Sitting Is Bad for Your Health. Standing May Not Be Great Either. So What Should You Do at Work?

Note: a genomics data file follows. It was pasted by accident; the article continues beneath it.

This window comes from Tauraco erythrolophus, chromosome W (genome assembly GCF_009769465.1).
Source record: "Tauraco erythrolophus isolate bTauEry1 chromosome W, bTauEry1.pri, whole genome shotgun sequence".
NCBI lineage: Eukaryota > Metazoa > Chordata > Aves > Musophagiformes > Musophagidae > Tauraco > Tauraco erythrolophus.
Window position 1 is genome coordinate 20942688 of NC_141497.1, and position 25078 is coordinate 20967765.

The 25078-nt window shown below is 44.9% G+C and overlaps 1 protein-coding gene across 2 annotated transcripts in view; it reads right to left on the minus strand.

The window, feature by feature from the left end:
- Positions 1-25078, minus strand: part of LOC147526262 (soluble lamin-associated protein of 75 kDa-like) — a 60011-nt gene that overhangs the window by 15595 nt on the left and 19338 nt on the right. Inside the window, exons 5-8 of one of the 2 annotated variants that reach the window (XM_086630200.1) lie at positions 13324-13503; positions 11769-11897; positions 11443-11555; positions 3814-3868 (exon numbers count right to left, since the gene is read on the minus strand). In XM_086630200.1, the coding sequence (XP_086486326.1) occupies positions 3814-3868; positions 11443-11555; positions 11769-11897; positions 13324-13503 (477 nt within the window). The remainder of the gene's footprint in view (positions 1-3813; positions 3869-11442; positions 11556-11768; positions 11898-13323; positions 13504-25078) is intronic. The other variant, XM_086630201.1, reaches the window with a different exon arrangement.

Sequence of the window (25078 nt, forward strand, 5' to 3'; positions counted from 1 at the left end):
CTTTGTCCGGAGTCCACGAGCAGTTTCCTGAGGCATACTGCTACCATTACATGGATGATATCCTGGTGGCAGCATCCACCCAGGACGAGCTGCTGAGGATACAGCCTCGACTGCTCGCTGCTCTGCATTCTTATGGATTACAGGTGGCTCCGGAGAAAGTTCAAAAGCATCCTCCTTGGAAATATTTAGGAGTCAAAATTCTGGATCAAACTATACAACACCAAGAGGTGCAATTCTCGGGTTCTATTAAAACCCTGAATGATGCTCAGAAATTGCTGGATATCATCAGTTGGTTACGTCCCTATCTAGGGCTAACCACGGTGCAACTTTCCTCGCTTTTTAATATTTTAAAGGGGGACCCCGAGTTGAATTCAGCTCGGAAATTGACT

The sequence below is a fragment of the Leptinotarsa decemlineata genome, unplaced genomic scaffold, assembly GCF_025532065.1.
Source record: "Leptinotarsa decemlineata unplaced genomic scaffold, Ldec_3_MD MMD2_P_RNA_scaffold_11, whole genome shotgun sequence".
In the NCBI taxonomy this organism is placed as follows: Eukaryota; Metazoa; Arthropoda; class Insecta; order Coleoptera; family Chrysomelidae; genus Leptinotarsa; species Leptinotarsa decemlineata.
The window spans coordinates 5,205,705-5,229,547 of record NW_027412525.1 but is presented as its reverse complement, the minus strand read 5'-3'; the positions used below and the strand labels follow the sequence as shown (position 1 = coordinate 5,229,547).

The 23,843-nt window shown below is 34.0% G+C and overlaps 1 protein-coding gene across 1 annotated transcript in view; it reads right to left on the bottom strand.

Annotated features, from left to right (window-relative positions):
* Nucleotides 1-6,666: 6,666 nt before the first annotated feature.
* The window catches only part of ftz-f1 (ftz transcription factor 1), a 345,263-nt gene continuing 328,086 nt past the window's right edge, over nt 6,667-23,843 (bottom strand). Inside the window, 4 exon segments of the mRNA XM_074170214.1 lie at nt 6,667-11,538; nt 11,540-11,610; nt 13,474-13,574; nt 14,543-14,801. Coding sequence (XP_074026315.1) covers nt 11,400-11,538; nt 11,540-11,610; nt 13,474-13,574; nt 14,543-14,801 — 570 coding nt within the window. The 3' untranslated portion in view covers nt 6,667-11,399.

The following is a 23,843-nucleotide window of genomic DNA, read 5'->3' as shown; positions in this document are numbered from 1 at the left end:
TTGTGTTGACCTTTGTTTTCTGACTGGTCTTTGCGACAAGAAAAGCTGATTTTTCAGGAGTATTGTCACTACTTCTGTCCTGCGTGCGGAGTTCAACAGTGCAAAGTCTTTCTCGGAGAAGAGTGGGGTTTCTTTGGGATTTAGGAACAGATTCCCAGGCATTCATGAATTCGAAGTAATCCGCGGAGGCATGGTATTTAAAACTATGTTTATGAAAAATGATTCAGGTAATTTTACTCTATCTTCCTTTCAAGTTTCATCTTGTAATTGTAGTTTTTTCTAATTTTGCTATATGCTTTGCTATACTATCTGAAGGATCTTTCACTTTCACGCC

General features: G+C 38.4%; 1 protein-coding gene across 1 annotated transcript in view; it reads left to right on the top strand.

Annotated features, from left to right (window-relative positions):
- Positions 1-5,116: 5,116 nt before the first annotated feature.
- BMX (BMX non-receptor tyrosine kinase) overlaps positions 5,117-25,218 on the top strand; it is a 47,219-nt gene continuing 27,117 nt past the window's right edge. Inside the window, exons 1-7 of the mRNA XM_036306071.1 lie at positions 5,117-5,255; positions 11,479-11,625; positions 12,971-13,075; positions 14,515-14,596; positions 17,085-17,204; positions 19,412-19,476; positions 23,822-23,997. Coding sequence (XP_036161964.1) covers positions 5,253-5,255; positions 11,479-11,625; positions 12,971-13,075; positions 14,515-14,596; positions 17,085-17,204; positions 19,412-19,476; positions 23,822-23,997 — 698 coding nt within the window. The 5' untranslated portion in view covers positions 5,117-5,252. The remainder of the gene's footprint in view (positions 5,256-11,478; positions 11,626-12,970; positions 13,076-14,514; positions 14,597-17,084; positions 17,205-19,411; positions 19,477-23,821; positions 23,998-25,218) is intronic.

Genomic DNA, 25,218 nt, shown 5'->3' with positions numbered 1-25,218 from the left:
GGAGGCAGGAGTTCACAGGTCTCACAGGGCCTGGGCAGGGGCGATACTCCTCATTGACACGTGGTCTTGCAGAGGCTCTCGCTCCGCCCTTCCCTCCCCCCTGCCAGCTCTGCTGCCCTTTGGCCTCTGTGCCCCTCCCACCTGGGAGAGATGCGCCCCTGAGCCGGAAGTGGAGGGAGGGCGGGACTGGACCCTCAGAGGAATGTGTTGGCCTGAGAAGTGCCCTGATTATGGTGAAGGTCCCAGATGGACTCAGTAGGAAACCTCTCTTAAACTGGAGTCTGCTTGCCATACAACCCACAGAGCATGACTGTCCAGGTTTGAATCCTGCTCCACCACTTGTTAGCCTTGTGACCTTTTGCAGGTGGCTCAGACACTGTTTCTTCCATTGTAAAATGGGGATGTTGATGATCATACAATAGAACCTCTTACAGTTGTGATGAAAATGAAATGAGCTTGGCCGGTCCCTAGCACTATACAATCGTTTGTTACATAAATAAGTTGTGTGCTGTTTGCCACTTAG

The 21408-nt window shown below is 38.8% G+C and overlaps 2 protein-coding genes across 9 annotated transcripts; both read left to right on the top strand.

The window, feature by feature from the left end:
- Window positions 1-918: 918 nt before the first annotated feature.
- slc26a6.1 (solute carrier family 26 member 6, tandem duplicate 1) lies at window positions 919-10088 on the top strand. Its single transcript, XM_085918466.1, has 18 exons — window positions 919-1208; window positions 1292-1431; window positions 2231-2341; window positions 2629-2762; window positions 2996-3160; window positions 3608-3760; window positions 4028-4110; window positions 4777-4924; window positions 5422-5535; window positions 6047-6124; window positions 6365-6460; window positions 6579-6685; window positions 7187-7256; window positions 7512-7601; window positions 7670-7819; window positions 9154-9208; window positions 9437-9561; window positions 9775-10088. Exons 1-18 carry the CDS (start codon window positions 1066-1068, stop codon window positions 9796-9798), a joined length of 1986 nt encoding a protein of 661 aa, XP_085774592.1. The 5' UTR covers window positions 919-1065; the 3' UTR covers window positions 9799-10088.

first_imgSitting has been dubbed “the new smoking” due to the ever-accumulating body of research linking our sedentary lifestyles to everything from poor metabolic health to an increased risk of heart disease. And on Thursday, a small new study published in the journal PLOS ONE added to that chorus, suggesting that too much sitting may over time contribute to memory loss and cognitive decline.The study looked at 35 adults between the ages of 45 and 75. Researchers took brain scans to measure the thickness of each person’s medial temporal lobe (MTL) — a part of the brain crucial to memory — and quizzed each person about how much time per day they spend sitting and moving around. While it wasn’t possible to identify a clear cause-and-effect relationship, the researchers did find that increased sedentary time was associated with decreased MTL volume, suggesting that excessive sitting may be a risk factor for cognitive decline.Based on findings like those, you couldn’t be blamed for swearing off your desk chair. But that decision grows more complicated when you consider studies like one published in February in the journal Ergonomics, which says long bouts on your feet may not be so healthy, either. Standing for a two-hour chunk during the work day, that study found, may lead to physical discomfort all over the body, and make it harder to stay focused and energized.Sourcelast_img

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